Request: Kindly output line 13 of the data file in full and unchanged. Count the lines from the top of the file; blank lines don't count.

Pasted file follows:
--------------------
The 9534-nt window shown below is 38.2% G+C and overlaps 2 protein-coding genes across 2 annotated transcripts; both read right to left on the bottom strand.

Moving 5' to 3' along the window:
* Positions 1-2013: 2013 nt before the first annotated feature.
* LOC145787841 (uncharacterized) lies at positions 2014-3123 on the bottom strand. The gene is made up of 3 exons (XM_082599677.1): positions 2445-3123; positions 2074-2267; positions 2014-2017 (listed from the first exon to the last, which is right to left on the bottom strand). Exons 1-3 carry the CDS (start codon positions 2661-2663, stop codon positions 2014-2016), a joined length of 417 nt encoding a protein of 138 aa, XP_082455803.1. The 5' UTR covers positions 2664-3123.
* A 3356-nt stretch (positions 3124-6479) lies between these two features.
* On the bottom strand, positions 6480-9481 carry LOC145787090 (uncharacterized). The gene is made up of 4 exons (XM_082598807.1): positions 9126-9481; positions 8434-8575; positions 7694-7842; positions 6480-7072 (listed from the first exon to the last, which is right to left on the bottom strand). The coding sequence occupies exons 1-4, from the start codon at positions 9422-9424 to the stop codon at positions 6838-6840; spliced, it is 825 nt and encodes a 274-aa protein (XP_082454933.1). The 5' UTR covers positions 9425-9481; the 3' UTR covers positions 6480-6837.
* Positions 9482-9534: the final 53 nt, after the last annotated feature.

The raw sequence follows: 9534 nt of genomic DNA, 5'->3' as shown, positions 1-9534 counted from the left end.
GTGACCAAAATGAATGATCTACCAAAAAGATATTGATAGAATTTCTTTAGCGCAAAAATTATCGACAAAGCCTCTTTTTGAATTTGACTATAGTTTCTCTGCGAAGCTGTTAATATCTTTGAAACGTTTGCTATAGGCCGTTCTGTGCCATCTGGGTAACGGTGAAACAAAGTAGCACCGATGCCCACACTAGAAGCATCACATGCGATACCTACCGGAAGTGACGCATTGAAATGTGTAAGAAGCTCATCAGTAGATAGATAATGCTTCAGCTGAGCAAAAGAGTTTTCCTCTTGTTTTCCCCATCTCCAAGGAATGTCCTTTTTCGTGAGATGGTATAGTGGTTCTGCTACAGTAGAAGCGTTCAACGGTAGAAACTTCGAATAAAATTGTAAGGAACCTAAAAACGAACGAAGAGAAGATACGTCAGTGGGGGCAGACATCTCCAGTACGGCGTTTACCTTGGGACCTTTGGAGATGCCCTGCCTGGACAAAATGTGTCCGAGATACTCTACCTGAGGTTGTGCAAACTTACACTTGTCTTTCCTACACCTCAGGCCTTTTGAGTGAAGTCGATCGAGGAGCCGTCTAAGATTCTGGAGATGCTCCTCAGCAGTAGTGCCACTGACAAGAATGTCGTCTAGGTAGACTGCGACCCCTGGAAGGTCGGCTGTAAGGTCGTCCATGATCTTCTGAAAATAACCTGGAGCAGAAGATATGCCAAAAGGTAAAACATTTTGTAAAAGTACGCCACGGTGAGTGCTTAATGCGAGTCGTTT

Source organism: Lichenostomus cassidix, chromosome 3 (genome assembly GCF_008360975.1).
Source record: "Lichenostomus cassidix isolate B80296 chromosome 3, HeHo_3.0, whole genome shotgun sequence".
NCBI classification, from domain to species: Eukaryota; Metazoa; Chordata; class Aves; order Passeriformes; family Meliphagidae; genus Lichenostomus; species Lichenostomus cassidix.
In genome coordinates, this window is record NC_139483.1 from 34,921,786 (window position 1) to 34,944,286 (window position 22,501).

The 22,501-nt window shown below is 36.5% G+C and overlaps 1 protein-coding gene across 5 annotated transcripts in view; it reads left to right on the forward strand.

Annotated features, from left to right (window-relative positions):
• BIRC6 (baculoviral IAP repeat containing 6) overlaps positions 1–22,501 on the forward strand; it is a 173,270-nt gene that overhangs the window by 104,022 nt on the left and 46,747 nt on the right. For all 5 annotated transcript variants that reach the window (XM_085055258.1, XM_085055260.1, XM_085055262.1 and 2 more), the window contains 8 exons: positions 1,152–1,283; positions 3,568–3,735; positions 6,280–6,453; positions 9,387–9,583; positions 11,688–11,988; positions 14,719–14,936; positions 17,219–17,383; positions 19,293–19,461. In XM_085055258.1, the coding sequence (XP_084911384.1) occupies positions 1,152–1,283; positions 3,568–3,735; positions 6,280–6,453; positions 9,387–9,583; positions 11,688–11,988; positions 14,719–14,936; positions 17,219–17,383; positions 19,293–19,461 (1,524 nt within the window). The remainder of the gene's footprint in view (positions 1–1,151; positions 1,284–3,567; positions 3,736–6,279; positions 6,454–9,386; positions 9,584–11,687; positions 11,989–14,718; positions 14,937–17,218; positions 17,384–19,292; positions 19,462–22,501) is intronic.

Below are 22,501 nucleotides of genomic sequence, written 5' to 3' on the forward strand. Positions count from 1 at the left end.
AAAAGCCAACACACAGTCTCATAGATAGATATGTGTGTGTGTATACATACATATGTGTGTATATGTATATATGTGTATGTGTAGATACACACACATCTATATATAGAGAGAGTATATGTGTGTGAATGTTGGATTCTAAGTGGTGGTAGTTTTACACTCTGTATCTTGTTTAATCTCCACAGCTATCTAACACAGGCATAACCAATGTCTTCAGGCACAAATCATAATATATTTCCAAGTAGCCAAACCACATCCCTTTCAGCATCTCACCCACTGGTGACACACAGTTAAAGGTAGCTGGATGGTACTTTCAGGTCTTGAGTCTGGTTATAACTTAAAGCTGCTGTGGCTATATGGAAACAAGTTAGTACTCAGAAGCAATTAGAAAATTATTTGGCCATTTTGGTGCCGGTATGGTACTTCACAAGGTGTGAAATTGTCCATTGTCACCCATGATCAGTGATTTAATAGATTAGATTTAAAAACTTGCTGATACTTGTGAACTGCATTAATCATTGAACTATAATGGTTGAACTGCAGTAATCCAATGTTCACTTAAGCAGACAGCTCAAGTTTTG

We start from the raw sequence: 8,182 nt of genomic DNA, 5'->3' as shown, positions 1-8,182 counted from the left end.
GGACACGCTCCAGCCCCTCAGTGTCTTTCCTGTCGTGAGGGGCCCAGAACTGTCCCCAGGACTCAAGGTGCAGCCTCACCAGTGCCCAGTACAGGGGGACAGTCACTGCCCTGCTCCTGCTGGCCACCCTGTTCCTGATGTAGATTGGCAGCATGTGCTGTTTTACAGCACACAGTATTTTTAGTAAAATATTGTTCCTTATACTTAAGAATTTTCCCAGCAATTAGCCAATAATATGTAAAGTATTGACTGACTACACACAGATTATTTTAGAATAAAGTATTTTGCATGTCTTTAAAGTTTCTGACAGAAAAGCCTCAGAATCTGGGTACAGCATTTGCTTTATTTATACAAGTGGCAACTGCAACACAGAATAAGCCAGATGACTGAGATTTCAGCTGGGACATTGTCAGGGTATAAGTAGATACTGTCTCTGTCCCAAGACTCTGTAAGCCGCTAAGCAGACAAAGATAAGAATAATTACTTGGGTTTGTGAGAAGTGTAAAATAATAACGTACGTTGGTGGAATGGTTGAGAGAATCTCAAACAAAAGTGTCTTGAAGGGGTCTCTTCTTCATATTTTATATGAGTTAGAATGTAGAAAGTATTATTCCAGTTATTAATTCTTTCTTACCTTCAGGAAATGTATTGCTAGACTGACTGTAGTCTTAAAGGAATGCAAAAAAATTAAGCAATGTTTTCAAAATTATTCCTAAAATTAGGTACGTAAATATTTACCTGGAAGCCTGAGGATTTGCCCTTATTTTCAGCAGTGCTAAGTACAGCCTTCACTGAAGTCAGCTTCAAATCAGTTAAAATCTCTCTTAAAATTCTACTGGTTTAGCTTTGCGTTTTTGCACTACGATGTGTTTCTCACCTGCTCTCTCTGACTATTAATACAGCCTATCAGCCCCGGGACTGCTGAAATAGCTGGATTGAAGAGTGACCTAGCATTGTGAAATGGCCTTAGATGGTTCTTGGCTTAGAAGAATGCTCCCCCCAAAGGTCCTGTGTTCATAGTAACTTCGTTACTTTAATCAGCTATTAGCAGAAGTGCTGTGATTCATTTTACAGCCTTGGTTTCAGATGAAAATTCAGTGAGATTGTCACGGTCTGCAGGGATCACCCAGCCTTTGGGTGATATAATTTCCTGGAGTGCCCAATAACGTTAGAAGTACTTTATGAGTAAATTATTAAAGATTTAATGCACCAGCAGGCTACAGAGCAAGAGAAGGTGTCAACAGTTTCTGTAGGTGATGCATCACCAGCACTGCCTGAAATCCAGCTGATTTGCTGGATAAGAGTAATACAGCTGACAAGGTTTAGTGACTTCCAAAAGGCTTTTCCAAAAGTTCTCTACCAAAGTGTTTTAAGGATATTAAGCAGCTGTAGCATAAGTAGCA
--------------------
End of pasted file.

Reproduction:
In genome coordinates, this window is record NC_139483.1 from 34,921,786 (window position 1) to 34,944,286 (window position 22,501).